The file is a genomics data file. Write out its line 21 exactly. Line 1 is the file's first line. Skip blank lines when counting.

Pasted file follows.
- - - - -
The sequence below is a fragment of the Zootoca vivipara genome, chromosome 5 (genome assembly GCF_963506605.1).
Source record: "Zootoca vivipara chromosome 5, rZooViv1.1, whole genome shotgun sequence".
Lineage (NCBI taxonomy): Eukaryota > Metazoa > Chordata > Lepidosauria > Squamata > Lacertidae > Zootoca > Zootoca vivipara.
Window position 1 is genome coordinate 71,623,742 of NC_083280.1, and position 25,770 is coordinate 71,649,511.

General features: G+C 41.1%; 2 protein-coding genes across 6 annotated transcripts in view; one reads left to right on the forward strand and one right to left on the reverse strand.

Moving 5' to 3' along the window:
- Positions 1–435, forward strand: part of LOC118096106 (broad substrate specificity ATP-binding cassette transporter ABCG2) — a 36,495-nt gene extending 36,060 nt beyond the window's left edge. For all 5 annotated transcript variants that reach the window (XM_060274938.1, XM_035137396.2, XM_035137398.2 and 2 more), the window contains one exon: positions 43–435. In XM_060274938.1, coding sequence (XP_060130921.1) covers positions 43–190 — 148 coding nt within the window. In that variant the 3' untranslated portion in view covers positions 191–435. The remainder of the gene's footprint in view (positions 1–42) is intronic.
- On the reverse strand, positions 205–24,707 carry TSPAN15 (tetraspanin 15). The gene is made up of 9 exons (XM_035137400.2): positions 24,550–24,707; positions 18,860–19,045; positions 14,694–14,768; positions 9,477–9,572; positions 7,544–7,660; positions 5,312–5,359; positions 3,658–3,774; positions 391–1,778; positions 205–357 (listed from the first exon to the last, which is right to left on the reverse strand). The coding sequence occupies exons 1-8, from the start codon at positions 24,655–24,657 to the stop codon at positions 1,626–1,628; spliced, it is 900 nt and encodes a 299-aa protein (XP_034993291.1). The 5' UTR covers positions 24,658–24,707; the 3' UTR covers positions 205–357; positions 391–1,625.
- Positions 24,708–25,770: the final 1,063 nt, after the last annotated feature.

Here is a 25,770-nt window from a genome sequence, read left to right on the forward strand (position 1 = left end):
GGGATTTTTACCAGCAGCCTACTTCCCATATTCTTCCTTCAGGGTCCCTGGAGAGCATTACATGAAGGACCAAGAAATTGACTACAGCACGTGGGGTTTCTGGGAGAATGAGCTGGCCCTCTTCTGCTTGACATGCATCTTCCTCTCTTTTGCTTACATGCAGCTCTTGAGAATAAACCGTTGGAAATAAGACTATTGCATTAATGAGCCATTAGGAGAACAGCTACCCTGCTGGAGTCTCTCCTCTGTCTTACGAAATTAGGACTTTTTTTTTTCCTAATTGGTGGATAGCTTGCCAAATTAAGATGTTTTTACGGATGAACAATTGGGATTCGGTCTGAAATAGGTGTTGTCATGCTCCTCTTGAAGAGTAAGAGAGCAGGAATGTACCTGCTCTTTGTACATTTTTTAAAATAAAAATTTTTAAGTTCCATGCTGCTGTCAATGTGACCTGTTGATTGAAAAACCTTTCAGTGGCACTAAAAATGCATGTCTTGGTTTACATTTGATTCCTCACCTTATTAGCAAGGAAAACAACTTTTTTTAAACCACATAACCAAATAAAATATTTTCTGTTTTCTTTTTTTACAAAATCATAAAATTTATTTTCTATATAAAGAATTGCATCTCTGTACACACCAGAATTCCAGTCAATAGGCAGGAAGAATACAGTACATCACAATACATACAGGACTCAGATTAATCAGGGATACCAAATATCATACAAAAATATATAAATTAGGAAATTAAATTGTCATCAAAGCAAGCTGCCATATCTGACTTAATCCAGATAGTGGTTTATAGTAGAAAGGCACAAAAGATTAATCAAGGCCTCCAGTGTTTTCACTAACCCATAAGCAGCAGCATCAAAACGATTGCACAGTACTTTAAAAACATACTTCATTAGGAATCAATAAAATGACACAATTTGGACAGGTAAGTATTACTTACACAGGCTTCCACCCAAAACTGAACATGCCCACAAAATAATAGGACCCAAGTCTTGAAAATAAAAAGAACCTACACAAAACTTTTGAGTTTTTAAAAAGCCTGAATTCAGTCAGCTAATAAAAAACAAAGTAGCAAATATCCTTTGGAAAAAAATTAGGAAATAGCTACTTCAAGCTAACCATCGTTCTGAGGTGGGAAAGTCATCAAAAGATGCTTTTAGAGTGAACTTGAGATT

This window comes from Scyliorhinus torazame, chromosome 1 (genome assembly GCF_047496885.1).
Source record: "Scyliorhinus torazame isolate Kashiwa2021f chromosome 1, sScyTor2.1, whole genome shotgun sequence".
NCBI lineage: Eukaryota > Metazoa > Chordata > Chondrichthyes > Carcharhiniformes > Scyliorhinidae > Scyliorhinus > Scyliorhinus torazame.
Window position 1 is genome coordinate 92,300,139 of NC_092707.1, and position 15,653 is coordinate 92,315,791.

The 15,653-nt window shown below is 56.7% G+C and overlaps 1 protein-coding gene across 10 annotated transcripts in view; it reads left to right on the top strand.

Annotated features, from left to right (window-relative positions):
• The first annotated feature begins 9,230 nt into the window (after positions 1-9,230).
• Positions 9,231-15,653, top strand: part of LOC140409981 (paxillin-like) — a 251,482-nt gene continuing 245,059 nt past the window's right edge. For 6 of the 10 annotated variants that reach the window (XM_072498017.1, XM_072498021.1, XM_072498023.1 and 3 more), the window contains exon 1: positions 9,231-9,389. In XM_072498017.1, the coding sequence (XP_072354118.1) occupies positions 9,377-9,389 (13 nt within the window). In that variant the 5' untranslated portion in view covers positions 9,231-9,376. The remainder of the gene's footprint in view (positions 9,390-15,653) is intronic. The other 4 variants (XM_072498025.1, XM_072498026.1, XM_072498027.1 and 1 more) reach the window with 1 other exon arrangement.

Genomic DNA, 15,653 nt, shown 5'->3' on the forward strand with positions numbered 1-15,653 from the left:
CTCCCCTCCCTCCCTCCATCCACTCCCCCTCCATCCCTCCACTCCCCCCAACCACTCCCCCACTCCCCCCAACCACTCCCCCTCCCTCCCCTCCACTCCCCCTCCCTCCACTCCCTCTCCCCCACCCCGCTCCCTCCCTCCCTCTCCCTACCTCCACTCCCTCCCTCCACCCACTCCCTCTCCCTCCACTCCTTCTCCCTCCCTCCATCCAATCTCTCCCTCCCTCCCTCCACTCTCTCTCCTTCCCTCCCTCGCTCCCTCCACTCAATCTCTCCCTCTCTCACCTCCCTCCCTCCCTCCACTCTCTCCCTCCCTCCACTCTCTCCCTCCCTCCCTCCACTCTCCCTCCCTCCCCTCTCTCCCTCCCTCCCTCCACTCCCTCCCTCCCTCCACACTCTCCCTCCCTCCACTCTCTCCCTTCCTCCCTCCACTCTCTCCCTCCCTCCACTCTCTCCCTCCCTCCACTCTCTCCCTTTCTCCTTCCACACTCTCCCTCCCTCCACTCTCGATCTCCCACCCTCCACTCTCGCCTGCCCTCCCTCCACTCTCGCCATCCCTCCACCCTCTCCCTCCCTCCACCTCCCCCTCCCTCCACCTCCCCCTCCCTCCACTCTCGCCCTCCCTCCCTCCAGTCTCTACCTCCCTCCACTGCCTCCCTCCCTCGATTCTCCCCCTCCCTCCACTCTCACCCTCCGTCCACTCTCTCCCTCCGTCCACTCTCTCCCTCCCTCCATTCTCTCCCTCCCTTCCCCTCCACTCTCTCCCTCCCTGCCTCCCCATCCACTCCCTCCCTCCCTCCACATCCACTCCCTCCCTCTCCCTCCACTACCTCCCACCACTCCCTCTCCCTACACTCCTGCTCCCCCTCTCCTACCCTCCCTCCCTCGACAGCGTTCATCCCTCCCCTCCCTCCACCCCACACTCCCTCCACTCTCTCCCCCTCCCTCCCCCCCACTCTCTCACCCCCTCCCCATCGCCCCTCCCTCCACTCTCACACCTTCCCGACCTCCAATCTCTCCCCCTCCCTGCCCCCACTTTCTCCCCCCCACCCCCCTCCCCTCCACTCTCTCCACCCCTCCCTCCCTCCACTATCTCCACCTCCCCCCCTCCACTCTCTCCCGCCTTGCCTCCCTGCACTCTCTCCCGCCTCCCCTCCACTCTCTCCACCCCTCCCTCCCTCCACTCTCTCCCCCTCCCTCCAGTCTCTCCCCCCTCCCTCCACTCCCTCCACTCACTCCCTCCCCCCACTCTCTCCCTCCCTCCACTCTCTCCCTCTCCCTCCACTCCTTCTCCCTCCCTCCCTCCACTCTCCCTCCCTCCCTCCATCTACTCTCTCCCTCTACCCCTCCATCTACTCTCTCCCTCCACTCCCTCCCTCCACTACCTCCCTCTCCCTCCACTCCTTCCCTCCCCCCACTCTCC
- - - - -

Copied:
CTCCCCTCCCTCCCTCCATCCACTCCCCCTCCATCCCTCCACTCCCCCCAACCACTCCCCCACTCCCCCCAACCACTCCCCCTCCCTCCCCTCCACTCCCCCTCCCTCCACTCCCTCTCCCCCACCCCGCTCCCTCCCTCCCTCTCCCTACCTCCACTCCCTCCCTCCACCCACTCCCTCTCCCTCCACTCCTTCTCCCTCCCTCCATCCAATCTCTCCCTCCCTCCCTCCACTCTCTCTCCTTCCCTCCCTCGCTCCCTCCACTCAATCTCTCCCTCTCTCACCTCCCTCCCTCCCTCCACTCTCTCCCTCCCTCCACTCTCTCCCTCCCTCCCTCCACTCTCCCTCCCTCCCCTCTCTCCCTCCCTCCCTCCACTCCCTCCCTCCCTCCACACTCTCCCTCCCTCCACTCTCTCCCTTCCTCCCTCCACTCTCTCCCTCCCTCCACTCTCTCCCTCCCTCCACTCTCTCCCTTTCTCCTTCCACACTCTCCCTCCCTCCACTCTCGATCTCCCACCCTCCACTCTCGCCTGCCCTCCCTCCACTCTCGCCATCCCTCCACCCTCTCCCTCCCTCCACCTCCCCCTCCCTCCACCTCCCCCTCCCTCCACTCTCGCCCTCCCTCCCTCCAGTCTCTACCTCCCTCCACTGCCTCCCTCCCTCGATTCTCCCCCTCCCTCCACTCTCACCCTCCGTCCACTCTCTCCCTCCGTCCACTCTCTCCCTCCCTCCATTCTCTCCCTCCCTTCCCCTCCACTCTCTCCCTCCCTGCCTCCCCATCCACTCCCTCCCTCCCTCCACATCCACTCCCTCCCTCTCCCTCCACTACCTCCCACCACTCCCTCTCCCTACACTCCTGCTCCCCCTCTCCTACCCTCCCTCCCTCGACAGCGTTCATCCCTCCCCTCCCTCCACCCCACACTCCCTCCACTCTCTCCCCCTCCCTCCCCCCCACTCTCTCACCCCCTCCCCATCGCCCCTCCCTCCACTCTCACACCTTCCCGACCTCCAATCTCTCCCCCTCCCTGCCCCCACTTTCTCCCCCCCACCCCCCTCCCCTCCACTCTCTCCACCCCTCCCTCCCTCCACTATCTCCACCTCCCCCCCTCCACTCTCTCCCGCCTTGCCTCCCTGCACTCTCTCCCGCCTCCCCTCCACTCTCTCCACCCCTCCCTCCCTCCACTCTCTCCCCCTCCCTCCAGTCTCTCCCCCCTCCCTCCACTCCCTCCACTCACTCCCTCCCCCCACTCTCTCCCTCCCTCCACTCTCTCCCTCTCCCTCCACTCCTTCTCCCTCCCTCCCTCCACTCTCCCTCCCTCCCTCCATCTACTCTCTCCCTCTACCCCTCCATCTACTCTCTCCCTCCACTCCCTCCCTCCACTACCTCCCTCTCCCTCCACTCCTTCCCTCCCCCCACTCTCC